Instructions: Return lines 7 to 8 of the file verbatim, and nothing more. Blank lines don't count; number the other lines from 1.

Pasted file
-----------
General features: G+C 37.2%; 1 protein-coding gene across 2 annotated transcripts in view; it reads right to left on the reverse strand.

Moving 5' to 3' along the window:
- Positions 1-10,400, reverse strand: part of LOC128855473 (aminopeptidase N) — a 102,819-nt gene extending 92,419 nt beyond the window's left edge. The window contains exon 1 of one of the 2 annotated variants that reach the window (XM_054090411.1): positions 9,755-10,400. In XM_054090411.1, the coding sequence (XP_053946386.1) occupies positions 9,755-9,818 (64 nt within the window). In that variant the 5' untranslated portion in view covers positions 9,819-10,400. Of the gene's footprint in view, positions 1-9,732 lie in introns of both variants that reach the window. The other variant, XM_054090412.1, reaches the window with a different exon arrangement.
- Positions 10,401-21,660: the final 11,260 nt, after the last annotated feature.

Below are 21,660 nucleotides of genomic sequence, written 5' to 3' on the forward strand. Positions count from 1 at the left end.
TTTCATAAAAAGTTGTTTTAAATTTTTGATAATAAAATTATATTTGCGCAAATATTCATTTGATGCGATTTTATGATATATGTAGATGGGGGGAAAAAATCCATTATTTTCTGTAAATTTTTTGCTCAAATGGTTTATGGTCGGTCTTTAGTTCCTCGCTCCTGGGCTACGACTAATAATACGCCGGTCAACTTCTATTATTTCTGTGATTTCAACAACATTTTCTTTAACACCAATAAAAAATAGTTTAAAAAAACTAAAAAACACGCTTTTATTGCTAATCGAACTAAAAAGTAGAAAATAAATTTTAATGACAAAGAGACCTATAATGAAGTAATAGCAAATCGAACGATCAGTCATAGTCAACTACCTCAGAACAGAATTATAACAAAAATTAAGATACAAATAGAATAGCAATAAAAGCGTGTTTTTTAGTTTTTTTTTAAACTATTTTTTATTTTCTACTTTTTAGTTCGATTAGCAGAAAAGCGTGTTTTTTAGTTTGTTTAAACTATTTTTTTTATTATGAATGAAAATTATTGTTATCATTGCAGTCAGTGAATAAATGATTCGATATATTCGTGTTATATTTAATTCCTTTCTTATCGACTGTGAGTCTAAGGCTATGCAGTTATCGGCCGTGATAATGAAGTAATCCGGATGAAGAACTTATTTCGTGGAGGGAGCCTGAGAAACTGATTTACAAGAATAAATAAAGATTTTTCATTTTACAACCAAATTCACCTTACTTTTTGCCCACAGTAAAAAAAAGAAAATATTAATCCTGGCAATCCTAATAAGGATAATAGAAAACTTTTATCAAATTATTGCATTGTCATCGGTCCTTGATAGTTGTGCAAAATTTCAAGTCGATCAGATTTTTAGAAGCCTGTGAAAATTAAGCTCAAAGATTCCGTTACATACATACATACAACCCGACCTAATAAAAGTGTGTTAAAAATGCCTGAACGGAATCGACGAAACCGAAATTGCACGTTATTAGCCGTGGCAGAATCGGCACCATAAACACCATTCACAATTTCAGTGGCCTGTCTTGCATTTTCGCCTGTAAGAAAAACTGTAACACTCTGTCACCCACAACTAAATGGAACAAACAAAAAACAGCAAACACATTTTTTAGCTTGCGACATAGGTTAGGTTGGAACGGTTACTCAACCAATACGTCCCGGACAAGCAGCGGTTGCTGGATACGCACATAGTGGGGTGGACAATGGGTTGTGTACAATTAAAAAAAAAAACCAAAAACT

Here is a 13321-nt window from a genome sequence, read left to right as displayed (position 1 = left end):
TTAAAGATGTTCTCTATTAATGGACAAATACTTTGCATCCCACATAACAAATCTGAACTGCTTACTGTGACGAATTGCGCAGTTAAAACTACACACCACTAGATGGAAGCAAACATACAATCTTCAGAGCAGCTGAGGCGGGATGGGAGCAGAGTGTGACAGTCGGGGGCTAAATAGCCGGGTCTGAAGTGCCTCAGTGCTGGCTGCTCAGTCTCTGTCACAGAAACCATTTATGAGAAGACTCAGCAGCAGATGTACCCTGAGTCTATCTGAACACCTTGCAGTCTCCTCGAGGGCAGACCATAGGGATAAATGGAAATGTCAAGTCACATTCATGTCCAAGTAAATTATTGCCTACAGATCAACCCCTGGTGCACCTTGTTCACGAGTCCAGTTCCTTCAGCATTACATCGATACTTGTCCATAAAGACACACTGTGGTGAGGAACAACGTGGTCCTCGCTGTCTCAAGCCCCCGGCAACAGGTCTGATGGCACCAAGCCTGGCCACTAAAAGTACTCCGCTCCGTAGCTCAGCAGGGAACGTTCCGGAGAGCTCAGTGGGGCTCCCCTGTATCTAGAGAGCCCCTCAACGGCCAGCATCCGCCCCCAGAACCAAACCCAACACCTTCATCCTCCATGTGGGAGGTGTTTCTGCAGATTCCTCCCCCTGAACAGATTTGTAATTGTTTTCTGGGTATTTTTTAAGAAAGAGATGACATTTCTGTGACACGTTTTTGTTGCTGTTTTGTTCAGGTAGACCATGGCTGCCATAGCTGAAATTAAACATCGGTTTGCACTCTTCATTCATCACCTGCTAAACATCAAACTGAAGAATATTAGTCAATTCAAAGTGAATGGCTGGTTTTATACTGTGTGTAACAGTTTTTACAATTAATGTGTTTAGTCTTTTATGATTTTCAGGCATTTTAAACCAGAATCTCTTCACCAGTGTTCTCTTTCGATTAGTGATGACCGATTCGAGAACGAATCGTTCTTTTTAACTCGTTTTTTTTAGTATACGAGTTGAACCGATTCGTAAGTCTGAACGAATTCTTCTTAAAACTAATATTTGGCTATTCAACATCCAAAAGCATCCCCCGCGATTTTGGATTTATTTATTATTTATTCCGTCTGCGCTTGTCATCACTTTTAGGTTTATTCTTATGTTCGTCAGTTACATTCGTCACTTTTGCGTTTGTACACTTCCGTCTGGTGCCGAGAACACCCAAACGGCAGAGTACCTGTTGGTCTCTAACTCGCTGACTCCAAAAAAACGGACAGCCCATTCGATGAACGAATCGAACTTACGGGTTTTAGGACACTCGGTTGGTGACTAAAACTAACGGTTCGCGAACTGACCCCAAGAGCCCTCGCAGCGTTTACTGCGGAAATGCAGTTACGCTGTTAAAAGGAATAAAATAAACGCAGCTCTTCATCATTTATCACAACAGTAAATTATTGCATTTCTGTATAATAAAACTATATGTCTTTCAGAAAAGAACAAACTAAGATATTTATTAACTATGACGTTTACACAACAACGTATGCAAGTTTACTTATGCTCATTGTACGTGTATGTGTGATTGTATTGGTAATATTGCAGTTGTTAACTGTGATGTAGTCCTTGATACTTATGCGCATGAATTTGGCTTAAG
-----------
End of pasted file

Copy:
Here is a 13321-nt window from a genome sequence, read left to right as displayed (position 1 = left end):
TTAAAGATGTTCTCTATTAATGGACAAATACTTTGCATCCCACATAACAAATCTGAACTGCTTACTGTGACGAATTGCGCAGTTAAAACTACACACCACTAGATGGAAGCAAACATACAATCTTCAGAGCAGCTGAGGCGGGATGGGAGCAGAGTGTGACAGTCGGGGGCTAAATAGCCGGGTCTGAAGTGCCTCAGTGCTGGCTGCTCAGTCTCTGTCACAGAAACCATTTATGAGAAGACTCAGCAGCAGATGTACCCTGAGTCTATCTGAACACCTTGCAGTCTCCTCGAGGGCAGACCATAGGGATAAATGGAAATGTCAAGTCACATTCATGTCCAAGTAAATTATTGCCTACAGATCAACCCCTGGTGCACCTTGTTCACGAGTCCAGTTCCTTCAGCATTACATCGATACTTGTCCATAAAGACACACTGTGGTGAGGAACAACGTGGTCCTCGCTGTCTCAAGCCCCCGGCAACAGGTCTGATGGCACCAAGCCTGGCCACTAAAAGTACTCCGCTCCGTAGCTCAGCAGGGAACGTTCCGGAGAGCTCAGTGGGGCTCCCCTGTATCTAGAGAGCCCCTCAACGGCCAGCATCCGCCCCCAGAACCAAACCCAACACCTTCATCCTCCATGTGGGAGGTGTTTCTGCAGATTCCTCCCCCTGAACAGATTTGTAATTGTTTTCTGGGTATTTTTTAAGAAAGAGATGACATTTCTGTGACACGTTTTTGTTGCTGTTTTGTTCAGGTAGACCATGGCTGCCATAGCTGAAATTAAACATCGGTTTGCACTCTTCATTCATCACCTGCTAAACATCAAACTGAAGAATATTAGTCAATTCAAAGTGAATGGCTGGTTTTATACTGTGTGTAACAGTTTTTACAATTAATGTGTTTAGTCTTTTATGATTTTCAGGCATTTTAAACCAGAATCTCTTCACCAGTGTTCTCTTTCGATTAGTGATGACCGATTCGAGAACGAATCGTTCTTTTTAACTCGTTTTTTTTAGTATACGAGTTGAACCGATTCGTAAGTCTGAACGAATTCTTCTTAAAACTAATATTTGGCTATTCAACATCCAAAAGCATCCCCCGCGATTTTGGATTTATTTATTATTTATTCCGTCTGCGCTTGTCATCACTTTTAGGTTTATTCTTATGTTCGTCAGTTACATTCGTCACTTTTGCGTTTGTACACTTCCGTCTGGTGCCGAGAACACCCAAACGGCAGAGTACCTGTTGGTCTCTAACTCGCTGACTCCAAAAAAACGGACAGCCCATTCGATGAACGAATCGAACTTACGGGTTTTAGGACACTCGGTTGGTGACTAAAACTAACGGTTCGCGAACTGACCCCAAGAGCCCTCGCAGCGTTTACTGCGGAAATGCAGTTACGCTGTTAAAAGGAATAAAATAAACGCAGCTCTTCATCATTTATCACAACAGTAAATTATTGCATTTCTGTATAATAAAACTATATGTCTTTCAGAAAAGAACAAACTAAGATATTTATTAACTATGACGTTTACACAACAACGTATGCAAGTTTACTTATGCTCATTGTACGTGTATGTGTGATTGTATTGGTAATATTGCAGTTGTTAACTGTGATGTAGTCCTTGATACTTATGCGCATGAATTTGGCTTAAG